(1) Ω NO 2 t + div Ω NO 2 w = e NO 2 - s NO 2 .

In steady state, the time derivative disappears and the mass balance is reduced to three terms. The NO2 production can thus be estimated by taking the combined effect of atmospheric transport losses and the different sinks. For the transport term, we calculate numerical derivatives with a fourth-order central-finite difference scheme for each cell of the domain. Moreover, since the local overpass time of TROPOMI occurs in the middle of the day, NO2 losses are largely dominated by the three-body reaction involving NO2 and OH (Seinfeld1989). Two channels have been identified for this reaction (Burkholder et al.2020), leading to the production of nitric acid HNO3 and pernitrous acid HOONO:

NO2+OH+MHNO3+M,NO2+OH+MHOONO+M.

For the OH concentrations that are considered in this region (1–20×106 molec. cm−3), the reactions above follow first-order kinetics. The total sink term can therefore be calculated as sNO2=ΩNO2/τ with

(2) τ = 1 k mean ( T , [ M ] ) [ OH ] .

τ appears here as the characteristic mixed lifetime of NO2 in the atmosphere. The reaction rate kmean characterises the reactions between NO2 and OH and depends on atmospheric conditions. Burkholder et al. (2020) provide a general expression of this rate as a function of both temperature T and total air concentration [M]. Note that HOONO can be rapidly decomposed back to NO2 and OH in the lower troposphere. We assume here that this decomposition is slow and does not affect the NO2 horizontal gradients. Both pathways are therefore taken into account, and the value of kmean represents the total loss of NO2 due to OH, with a contribution of the HOONO-forming reaction between 5 % and 15 % under atmospheric conditions (Sander et al.2011; Nault et al.2016). Thus, the NO2 production can be calculated as the sum of a transport term and a sink term:

(3) e NO 2 = div Ω NO 2 w + Ω NO 2 / τ .

The treatment for NOx removal is simplified here. NOx concentrations are influenced by other sinks. Stavrakou et al. (2013) showed that the reaction between NO2 and OH forming HNO3 accounted for most of total NOx loss at the global scale, but with high uncertainties associated with other sinks. Here, the features of the climate in Egypt during daytime hinder many processes to have a significant effect. The following NOx sinks, which can be of notable importance at the global scale, are not taken into account here.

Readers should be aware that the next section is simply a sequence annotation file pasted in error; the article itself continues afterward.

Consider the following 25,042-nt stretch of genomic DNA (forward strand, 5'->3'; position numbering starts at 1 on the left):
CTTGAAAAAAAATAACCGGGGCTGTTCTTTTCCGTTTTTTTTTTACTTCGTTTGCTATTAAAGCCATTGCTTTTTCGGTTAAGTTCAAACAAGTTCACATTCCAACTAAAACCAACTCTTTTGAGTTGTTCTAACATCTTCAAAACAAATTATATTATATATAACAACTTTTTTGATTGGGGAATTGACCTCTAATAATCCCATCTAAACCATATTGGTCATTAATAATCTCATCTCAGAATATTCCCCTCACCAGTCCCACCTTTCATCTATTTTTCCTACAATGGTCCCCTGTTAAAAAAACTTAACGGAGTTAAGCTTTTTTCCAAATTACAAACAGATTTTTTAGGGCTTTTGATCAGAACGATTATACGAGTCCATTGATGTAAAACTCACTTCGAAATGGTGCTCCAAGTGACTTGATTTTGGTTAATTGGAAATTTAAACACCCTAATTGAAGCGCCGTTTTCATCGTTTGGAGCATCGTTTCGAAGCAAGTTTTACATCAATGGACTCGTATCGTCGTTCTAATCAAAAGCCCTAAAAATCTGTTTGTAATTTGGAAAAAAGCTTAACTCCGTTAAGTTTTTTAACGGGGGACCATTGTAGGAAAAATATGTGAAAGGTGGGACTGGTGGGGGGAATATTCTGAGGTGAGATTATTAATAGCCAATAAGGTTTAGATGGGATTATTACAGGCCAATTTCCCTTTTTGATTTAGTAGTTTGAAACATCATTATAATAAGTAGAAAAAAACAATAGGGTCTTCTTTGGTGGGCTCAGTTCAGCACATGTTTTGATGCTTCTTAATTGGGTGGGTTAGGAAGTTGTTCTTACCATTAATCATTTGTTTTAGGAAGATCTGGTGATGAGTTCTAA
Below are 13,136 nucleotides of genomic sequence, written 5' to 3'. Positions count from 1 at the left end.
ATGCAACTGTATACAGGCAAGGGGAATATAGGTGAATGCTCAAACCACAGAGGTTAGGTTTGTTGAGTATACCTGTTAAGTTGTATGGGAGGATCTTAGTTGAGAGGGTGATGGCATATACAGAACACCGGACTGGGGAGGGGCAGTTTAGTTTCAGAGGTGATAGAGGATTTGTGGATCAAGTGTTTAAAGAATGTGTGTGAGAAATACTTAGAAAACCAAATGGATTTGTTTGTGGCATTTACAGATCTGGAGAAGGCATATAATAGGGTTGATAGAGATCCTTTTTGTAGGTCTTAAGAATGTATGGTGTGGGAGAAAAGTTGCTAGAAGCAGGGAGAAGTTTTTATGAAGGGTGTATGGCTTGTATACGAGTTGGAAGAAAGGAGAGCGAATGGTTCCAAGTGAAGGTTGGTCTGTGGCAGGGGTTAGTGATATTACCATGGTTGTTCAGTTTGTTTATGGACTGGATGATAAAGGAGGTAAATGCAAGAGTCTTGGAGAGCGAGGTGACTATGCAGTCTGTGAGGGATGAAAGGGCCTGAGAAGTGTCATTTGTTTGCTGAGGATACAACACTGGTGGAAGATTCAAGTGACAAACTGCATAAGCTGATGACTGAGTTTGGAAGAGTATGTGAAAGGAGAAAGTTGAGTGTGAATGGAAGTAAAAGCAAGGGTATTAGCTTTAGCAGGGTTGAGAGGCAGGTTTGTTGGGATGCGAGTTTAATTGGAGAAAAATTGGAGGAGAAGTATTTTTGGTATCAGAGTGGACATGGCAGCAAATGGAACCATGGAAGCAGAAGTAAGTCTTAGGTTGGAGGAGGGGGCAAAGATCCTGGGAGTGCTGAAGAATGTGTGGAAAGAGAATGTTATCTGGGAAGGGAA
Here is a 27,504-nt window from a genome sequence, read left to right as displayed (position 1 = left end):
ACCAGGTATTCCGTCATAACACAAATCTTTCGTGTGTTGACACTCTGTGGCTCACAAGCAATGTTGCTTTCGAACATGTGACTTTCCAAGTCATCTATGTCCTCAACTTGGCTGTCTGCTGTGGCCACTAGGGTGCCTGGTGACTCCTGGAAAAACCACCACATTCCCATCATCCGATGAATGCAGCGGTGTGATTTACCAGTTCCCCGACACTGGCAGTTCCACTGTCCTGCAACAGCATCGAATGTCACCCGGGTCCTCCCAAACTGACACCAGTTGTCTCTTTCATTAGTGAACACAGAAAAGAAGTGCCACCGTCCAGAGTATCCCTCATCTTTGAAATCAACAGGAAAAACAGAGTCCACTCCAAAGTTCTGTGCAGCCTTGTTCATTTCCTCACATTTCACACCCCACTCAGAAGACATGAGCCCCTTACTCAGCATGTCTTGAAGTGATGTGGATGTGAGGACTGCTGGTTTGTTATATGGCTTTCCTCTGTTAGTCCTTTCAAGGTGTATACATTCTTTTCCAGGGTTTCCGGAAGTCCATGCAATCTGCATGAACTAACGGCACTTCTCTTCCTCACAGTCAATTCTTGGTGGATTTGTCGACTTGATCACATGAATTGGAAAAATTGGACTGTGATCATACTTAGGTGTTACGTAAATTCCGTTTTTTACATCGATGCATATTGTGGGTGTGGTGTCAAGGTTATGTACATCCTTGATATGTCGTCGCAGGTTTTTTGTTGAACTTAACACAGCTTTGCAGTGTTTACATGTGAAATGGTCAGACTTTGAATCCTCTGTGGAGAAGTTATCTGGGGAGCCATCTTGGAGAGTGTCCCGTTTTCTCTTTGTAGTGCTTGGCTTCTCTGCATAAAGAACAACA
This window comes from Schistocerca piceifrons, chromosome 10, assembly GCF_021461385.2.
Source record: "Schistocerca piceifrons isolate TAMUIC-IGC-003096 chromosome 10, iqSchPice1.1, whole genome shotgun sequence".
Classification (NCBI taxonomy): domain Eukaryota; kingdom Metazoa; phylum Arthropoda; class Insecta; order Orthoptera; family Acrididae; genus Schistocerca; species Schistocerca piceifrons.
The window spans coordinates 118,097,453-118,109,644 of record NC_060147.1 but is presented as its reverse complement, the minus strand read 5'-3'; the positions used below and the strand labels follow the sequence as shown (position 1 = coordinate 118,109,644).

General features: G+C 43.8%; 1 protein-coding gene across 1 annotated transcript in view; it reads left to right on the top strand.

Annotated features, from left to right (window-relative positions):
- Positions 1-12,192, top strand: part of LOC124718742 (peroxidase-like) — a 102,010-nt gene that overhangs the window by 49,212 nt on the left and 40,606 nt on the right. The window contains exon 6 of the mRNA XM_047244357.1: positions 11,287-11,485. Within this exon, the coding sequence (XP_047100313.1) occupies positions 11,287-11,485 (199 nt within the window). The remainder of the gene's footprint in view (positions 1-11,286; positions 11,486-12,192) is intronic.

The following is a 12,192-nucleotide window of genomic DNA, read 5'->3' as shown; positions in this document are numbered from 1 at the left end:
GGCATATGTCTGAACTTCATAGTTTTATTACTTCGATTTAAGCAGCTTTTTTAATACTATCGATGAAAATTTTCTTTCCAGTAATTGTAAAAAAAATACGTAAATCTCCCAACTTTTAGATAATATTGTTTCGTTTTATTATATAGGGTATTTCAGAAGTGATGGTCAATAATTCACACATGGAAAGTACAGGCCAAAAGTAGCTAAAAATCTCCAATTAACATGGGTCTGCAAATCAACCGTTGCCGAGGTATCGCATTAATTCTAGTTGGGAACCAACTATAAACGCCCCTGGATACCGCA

• NO2 deposition through the leaf stomata of vegetation. This sink can be significant in forested areas. In Egypt, the leaf area index is very low, except in the croplands of the Nile Delta where it is comparable to that of southern Europe or the western United States (Fang et al.2019), for which the corresponding lifetime was about 10–100 h (Delaria et al.2020), i.e. about an order of magnitude larger than the lifetimes calculated here. To our knowledge, there are no studies focusing on the corresponding lifetimes for croplands, and we therefore do not take this sink into account.

  • NOx oxidation by organic radicals to produce alkyl and multifunctional nitrates (Sobanski et al.2017). This sink increases with the concentration of volatile organic compounds (VOCs), whose presence cannot be excluded in Egypt. Different models have estimated low biogenic isoprene emissions in the region (Wiedinmyer et al.2006; Guenther et al.2006). These emissions are concentrated around the Nile River and its delta and do not exceed 15 mg m−2 d−1. They are certainly noticeable and higher in summer than in winter, and contrast with the rest of the country, but they remain low compared to other regions in the world. They are, for instance, about an order of magnitude lower than in the forested areas of the eastern US, where the corresponding sink accounts for between 30 % and 60 % of the total NOx sink (Romer Present et al.2020). Furthermore, at large NO2 concentrations (compared to VOC concentrations), the share of this sink in the total NOx loss is weakened compared to that of HNO3 (Romer Present et al.2020). The effect of biogenic emissions of VOC can therefore be considered minor. However, VOC emissions can also be of anthropogenic origin, especially in urban areas, where they are difficult to estimate. To our knowledge, there is no study evaluating the competition of the two sinks in Egypt or in a region with similar features, and we therefore do not account for this reaction in our calculations.